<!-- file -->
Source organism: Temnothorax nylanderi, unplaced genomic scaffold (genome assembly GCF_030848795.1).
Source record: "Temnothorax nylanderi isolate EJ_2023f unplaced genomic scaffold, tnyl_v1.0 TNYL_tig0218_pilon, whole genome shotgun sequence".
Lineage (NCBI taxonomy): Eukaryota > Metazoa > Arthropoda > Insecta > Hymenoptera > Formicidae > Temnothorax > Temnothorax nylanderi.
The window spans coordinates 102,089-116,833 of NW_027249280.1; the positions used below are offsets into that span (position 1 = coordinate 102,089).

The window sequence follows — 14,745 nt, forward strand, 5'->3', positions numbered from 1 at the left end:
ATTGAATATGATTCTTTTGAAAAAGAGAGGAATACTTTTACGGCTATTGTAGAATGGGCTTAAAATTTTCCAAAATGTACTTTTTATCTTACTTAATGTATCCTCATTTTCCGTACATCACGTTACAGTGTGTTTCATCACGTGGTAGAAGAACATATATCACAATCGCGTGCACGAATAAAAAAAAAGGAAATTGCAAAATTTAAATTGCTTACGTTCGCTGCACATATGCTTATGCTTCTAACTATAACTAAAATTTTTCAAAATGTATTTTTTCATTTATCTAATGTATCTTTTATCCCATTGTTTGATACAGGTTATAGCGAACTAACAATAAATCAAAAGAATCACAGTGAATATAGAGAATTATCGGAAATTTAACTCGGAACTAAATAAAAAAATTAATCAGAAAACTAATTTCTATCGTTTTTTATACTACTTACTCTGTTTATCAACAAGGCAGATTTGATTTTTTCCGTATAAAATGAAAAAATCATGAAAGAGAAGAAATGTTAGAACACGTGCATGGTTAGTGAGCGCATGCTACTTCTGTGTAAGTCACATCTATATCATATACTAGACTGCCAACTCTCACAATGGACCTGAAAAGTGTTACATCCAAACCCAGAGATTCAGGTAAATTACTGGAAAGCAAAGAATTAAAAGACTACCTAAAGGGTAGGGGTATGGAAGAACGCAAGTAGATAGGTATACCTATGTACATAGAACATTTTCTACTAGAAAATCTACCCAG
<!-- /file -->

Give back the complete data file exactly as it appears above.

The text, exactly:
Source organism: Temnothorax nylanderi, unplaced genomic scaffold (genome assembly GCF_030848795.1).
Source record: "Temnothorax nylanderi isolate EJ_2023f unplaced genomic scaffold, tnyl_v1.0 TNYL_tig0218_pilon, whole genome shotgun sequence".
Lineage (NCBI taxonomy): Eukaryota > Metazoa > Arthropoda > Insecta > Hymenoptera > Formicidae > Temnothorax > Temnothorax nylanderi.
The window spans coordinates 102,089-116,833 of NW_027249280.1; the positions used below are offsets into that span (position 1 = coordinate 102,089).

The window sequence follows — 14,745 nt, forward strand, 5'->3', positions numbered from 1 at the left end:
ATTGAATATGATTCTTTTGAAAAAGAGAGGAATACTTTTACGGCTATTGTAGAATGGGCTTAAAATTTTCCAAAATGTACTTTTTATCTTACTTAATGTATCCTCATTTTCCGTACATCACGTTACAGTGTGTTTCATCACGTGGTAGAAGAACATATATCACAATCGCGTGCACGAATAAAAAAAAAGGAAATTGCAAAATTTAAATTGCTTACGTTCGCTGCACATATGCTTATGCTTCTAACTATAACTAAAATTTTTCAAAATGTATTTTTTCATTTATCTAATGTATCTTTTATCCCATTGTTTGATACAGGTTATAGCGAACTAACAATAAATCAAAAGAATCACAGTGAATATAGAGAATTATCGGAAATTTAACTCGGAACTAAATAAAAAAATTAATCAGAAAACTAATTTCTATCGTTTTTTATACTACTTACTCTGTTTATCAACAAGGCAGATTTGATTTTTTCCGTATAAAATGAAAAAATCATGAAAGAGAAGAAATGTTAGAACACGTGCATGGTTAGTGAGCGCATGCTACTTCTGTGTAAGTCACATCTATATCATATACTAGACTGCCAACTCTCACAATGGACCTGAAAAGTGTTACATCCAAACCCAGAGATTCAGGTAAATTACTGGAAAGCAAAGAATTAAAAGACTACCTAAAGGGTAGGGGTATGGAAGAACGCAAGTAGATAGGTATACCTATGTACATAGAACATTTTCTACTAGAAAATCTACCCAG